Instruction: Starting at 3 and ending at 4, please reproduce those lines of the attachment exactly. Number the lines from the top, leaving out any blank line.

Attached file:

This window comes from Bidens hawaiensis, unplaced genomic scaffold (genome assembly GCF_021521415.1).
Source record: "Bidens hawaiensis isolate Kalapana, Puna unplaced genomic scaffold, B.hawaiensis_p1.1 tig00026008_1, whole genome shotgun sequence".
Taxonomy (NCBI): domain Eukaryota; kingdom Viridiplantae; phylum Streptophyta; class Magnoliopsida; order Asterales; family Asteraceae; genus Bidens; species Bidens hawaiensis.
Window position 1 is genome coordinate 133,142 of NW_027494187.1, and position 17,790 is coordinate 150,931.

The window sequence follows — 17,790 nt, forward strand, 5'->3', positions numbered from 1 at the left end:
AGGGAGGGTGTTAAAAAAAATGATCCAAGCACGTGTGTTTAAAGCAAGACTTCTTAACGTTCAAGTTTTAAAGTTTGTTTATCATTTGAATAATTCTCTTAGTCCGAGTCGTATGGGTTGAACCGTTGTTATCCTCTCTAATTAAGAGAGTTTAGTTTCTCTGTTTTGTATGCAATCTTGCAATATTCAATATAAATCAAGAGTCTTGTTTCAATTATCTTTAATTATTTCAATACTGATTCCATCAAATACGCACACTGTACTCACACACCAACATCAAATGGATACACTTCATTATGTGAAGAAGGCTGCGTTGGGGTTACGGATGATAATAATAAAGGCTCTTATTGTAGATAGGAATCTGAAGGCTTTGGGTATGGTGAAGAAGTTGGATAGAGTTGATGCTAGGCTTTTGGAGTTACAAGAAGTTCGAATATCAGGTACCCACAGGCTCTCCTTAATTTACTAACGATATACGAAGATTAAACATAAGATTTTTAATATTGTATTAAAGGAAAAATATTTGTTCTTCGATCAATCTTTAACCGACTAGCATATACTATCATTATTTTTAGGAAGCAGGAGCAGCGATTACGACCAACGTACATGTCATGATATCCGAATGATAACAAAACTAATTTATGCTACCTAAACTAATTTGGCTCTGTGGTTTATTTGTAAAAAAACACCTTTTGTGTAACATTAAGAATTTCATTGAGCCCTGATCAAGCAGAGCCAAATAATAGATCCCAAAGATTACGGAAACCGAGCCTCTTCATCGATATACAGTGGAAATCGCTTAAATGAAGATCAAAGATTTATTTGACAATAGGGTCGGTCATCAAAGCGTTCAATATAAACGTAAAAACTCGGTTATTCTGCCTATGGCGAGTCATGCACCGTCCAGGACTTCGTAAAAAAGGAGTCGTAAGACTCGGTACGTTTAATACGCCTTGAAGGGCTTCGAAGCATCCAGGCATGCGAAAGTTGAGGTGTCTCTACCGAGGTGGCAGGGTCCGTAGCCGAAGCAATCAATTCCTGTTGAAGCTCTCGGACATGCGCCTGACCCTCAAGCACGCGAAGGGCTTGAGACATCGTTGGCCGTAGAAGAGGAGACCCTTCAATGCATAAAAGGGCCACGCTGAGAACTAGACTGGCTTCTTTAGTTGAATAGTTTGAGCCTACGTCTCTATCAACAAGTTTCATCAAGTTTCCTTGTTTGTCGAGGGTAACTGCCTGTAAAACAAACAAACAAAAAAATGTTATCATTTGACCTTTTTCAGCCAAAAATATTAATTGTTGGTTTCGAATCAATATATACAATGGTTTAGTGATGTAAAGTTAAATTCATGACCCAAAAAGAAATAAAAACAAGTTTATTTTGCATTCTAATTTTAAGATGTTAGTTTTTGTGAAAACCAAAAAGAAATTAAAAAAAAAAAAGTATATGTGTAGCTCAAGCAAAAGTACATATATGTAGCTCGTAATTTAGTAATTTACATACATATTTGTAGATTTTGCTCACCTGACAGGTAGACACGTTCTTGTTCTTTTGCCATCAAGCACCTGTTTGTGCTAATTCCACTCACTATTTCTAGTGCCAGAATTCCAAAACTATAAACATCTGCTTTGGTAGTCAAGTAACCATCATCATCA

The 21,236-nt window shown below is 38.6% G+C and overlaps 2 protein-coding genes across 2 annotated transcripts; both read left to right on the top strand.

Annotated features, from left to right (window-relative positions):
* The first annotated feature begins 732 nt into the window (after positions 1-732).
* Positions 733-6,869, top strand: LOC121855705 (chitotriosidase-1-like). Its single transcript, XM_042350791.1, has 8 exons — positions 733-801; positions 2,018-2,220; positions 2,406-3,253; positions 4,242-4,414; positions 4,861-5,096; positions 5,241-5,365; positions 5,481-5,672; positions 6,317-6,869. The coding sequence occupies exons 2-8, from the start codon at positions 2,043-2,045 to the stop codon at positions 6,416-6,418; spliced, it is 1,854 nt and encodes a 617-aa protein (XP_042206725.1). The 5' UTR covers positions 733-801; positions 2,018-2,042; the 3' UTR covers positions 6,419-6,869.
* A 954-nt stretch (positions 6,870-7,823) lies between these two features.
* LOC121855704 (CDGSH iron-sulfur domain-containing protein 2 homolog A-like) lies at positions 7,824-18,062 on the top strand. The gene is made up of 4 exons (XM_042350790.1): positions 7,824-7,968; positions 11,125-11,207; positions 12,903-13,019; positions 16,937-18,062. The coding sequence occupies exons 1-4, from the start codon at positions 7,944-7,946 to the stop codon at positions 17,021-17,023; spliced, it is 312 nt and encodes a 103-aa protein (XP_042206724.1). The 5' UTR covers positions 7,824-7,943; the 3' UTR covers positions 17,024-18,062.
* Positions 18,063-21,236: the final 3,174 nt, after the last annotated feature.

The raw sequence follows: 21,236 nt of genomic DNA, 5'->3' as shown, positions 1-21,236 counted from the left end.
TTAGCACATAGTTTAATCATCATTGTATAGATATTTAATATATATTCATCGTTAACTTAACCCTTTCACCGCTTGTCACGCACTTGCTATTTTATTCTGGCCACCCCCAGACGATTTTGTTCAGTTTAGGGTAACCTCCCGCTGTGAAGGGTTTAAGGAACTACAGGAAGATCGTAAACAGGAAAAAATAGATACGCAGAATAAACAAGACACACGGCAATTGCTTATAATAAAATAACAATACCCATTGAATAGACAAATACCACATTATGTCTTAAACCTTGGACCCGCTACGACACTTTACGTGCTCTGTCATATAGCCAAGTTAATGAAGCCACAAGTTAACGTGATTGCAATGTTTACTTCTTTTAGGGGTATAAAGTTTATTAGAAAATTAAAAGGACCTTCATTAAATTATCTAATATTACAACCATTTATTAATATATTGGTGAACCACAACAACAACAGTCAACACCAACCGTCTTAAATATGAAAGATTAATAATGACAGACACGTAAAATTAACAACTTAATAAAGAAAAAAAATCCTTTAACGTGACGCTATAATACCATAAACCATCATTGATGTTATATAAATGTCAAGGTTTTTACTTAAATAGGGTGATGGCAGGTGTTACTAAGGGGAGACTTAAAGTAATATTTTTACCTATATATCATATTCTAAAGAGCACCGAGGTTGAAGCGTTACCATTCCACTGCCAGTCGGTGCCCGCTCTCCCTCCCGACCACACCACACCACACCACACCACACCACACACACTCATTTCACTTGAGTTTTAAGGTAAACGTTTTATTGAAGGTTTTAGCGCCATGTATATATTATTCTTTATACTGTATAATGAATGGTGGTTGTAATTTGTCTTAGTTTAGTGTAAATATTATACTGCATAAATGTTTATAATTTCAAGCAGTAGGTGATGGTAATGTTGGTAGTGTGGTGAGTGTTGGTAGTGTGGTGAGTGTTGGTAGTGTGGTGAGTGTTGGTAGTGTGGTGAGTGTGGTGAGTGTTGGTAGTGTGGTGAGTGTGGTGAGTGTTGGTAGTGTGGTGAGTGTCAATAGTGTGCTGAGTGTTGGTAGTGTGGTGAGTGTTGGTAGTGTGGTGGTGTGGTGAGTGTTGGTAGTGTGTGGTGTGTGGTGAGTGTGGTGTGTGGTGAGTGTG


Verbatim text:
Taxonomy (NCBI): domain Eukaryota; kingdom Viridiplantae; phylum Streptophyta; class Magnoliopsida; order Asterales; family Asteraceae; genus Bidens; species Bidens hawaiensis.
Window position 1 is genome coordinate 133,142 of NW_027494187.1, and position 17,790 is coordinate 150,931.